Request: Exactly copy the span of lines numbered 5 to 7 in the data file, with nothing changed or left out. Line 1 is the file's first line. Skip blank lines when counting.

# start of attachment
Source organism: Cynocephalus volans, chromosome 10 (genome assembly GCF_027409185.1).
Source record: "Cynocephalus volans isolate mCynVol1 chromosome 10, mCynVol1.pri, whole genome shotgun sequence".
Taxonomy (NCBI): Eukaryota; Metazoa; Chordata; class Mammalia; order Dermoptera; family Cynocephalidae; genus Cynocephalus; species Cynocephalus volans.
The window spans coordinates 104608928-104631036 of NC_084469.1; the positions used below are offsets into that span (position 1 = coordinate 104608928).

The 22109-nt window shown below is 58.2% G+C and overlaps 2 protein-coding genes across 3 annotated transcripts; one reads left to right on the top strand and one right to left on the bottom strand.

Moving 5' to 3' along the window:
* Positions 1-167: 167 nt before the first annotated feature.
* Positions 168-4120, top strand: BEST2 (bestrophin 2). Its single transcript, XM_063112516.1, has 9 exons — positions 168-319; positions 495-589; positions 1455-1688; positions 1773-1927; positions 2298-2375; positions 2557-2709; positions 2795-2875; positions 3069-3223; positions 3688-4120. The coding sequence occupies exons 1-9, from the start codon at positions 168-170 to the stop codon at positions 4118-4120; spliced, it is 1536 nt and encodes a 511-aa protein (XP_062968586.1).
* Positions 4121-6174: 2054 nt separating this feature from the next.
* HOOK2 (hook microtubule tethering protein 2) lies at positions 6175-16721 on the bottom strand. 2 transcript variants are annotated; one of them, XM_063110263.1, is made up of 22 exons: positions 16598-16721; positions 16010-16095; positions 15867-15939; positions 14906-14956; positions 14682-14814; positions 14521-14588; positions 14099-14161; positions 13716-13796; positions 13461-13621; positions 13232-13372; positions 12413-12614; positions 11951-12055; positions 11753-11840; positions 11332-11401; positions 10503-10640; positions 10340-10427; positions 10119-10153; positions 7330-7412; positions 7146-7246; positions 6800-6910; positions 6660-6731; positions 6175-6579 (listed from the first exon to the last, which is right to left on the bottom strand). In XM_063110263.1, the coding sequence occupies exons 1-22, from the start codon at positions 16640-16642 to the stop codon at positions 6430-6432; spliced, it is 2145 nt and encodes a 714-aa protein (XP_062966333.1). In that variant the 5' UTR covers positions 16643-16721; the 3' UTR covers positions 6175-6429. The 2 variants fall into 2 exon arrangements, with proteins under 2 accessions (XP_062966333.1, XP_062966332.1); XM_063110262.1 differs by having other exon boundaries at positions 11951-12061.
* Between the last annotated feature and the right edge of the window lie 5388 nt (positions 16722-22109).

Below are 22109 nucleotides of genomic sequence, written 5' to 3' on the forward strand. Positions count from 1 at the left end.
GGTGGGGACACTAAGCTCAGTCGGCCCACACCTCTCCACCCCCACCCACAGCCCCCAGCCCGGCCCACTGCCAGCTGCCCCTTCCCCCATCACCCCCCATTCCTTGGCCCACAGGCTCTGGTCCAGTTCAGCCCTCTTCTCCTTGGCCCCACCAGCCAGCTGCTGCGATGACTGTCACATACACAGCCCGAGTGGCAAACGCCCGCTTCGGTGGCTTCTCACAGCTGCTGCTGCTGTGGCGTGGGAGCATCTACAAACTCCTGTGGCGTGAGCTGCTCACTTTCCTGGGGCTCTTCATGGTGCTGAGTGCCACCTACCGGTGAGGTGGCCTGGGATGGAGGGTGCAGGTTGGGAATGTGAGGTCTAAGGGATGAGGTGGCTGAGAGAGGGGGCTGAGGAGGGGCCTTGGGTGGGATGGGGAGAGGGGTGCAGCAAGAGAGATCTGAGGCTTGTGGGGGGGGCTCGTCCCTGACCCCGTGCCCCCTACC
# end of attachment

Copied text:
The 22109-nt window shown below is 58.2% G+C and overlaps 2 protein-coding genes across 3 annotated transcripts; one reads left to right on the top strand and one right to left on the bottom strand.

Moving 5' to 3' along the window:
* Positions 1-167: 167 nt before the first annotated feature.